As a graduate intern at The Phillips Collection, I was introduced to Visual Thinking Strategies (VTS), a method for drawing out discussions about art. The method consists of three simple questions that ask viewers to discuss what they see and what they think it means.
While there is no visual analysis section on the SAT, many skills employed in VTS carry over to the test. Critical thinking skills are employed in discussions about visual art. In fact, you would be surprised how contentious these discussions can be!
Each of the three questions asked of visitors in VTS employ skills found in the Verbal section of the SAT:
VTS Question #1 What is going on in this picture?
SAT Verbal question type: meaning
‘Meaning’ questions ask about the overall meaning conveyed by a passage. In VTS discussions, viewers uncover the meaning of a work by talking about what they see.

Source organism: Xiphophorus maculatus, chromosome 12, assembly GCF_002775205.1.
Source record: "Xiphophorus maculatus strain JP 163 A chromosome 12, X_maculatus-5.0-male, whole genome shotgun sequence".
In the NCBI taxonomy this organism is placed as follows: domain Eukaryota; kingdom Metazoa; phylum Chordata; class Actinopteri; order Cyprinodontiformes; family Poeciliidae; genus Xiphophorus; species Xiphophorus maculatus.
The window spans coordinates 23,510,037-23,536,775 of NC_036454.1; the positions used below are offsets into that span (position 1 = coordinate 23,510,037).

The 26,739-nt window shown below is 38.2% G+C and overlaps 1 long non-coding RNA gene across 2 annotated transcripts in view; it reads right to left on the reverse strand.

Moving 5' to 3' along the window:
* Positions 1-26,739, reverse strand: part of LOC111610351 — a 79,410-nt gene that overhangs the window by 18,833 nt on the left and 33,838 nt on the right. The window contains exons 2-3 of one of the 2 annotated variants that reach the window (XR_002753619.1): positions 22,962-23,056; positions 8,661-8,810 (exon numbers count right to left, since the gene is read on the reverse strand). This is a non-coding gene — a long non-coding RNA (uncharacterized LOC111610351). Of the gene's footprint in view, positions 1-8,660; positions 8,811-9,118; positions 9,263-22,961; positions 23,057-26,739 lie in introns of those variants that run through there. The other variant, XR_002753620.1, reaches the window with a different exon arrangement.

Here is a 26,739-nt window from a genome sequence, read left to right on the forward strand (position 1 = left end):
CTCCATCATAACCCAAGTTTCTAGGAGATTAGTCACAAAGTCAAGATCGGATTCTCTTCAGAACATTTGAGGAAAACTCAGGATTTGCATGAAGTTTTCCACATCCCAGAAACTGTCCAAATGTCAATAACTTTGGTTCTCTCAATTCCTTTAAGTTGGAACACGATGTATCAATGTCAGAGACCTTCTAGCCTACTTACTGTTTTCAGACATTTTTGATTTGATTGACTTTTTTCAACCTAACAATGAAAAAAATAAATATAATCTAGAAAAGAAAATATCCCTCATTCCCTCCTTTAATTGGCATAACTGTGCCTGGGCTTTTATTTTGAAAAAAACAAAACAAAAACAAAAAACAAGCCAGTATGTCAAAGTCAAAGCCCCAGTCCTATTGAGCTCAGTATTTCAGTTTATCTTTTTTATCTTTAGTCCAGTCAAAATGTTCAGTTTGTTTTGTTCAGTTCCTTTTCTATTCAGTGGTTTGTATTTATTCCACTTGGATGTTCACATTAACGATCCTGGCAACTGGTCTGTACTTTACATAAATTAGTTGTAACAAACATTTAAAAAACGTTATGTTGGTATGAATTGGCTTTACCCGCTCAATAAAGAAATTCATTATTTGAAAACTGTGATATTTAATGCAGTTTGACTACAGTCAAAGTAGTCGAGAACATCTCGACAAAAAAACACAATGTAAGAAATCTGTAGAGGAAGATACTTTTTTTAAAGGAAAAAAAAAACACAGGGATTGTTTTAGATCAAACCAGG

VTS Question #2 What do you see that makes you say that?
SAT Verbal question type: function
‘Function’ questions ask students to examine a piece of information, quote, or paragraph and analyze the function it performs in the passage. In VTS discussions, viewers are asked to examine their initial statements about a work of art and identify specific visual elements that contributed to their interpretations.
VTS Questions #3 What more can we find?
SAT Verbal question type: detail
‘Detail’ questions ask students to scour the passage for the specifics that drive its meaning. In VTS discussions, viewers are asked to take a second look to find elements of the picture not noticed at first glance. You would be surprised by how much you miss!
As a teacher in the video above mentions, VTS also helps students to realize that there can be many perspectives about the same issue. This skill is helpful in the SAT, where students are asked to identify the author’s viewpoint.